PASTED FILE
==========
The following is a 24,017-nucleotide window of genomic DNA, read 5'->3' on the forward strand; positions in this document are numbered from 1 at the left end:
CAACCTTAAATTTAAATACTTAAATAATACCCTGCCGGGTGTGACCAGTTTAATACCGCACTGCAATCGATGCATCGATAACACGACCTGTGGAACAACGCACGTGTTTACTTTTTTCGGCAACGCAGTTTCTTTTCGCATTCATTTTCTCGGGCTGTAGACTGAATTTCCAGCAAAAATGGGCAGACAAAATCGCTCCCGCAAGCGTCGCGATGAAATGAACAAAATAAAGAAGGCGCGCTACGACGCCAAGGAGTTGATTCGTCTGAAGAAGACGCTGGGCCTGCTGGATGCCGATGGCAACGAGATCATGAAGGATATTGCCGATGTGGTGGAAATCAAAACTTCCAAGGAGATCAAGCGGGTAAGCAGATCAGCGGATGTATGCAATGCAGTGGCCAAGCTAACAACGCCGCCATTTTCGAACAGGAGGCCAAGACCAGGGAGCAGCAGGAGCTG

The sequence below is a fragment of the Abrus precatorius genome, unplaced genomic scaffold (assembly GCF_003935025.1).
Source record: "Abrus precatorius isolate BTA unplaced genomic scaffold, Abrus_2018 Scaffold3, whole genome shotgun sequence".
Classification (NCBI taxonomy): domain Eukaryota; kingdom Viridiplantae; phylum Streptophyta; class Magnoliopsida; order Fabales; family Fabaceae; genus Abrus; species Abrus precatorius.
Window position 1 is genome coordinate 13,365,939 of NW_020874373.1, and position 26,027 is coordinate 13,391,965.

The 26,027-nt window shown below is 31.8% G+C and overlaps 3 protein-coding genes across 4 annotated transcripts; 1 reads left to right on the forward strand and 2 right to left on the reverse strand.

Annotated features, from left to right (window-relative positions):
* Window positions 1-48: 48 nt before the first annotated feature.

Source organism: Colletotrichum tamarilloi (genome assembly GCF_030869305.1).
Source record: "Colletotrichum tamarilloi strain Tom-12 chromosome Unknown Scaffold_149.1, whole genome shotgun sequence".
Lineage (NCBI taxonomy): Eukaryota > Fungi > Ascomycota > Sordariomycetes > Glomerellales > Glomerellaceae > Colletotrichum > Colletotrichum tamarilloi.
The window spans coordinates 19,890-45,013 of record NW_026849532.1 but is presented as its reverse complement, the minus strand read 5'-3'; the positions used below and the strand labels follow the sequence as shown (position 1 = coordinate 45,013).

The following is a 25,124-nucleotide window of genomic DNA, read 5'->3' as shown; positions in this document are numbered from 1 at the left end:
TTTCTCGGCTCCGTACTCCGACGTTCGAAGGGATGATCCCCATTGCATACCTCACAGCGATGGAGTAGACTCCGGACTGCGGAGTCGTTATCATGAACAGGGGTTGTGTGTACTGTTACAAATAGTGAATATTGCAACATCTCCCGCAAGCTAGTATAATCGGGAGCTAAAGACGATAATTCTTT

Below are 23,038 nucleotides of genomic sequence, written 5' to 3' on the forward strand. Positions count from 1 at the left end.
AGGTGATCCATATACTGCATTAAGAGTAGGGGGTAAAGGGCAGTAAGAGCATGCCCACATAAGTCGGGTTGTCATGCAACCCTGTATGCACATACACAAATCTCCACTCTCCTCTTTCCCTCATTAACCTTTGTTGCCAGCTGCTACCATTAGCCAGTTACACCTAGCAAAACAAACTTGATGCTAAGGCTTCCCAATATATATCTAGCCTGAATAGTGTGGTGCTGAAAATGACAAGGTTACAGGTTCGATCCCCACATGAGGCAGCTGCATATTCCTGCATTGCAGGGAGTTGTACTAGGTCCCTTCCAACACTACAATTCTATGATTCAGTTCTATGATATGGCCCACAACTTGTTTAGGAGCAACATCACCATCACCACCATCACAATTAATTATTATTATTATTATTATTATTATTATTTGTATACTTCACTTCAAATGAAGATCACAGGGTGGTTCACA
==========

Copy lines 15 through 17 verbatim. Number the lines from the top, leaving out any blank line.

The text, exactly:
TTTCTCGGCTCCGTACTCCGACGTTCGAAGGGATGATCCCCATTGCATACCTCACAGCGATGGAGTAGACTCCGGACTGCGGAGTCGTTATCATGAACAGGGGTTGTGTGTACTGTTACAAATAGTGAATATTGCAACATCTCCCGCAAGCTAGTATAATCGGGAGCTAAAGACGATAATTCTTT

Below are 23,038 nucleotides of genomic sequence, written 5' to 3' on the forward strand. Positions count from 1 at the left end.
AGGTGATCCATATACTGCATTAAGAGTAGGGGGTAAAGGGCAGTAAGAGCATGCCCACATAAGTCGGGTTGTCATGCAACCCTGTATGCACATACACAAATCTCCACTCTCCTCTTTCCCTCATTAACCTTTGTTGCCAGCTGCTACCATTAGCCAGTTACACCTAGCAAAACAAACTTGATGCTAAGGCTTCCCAATATATATCTAGCCTGAATAGTGTGGTGCTGAAAATGACAAGGTTACAGGTTCGATCCCCACATGAGGCAGCTGCATATTCCTGCATTGCAGGGAGTTGTACTAGGTCCCTTCCAACACTACAATTCTATGATTCAGTTCTATGATATGGCCCACAACTTGTTTAGGAGCAACATCACCATCACCACCATCACAATTAATTATTATTATTATTATTATTATTATTATTTGTATACTTCACTTCAAATGAAGATCACAGGGTGGTTCACA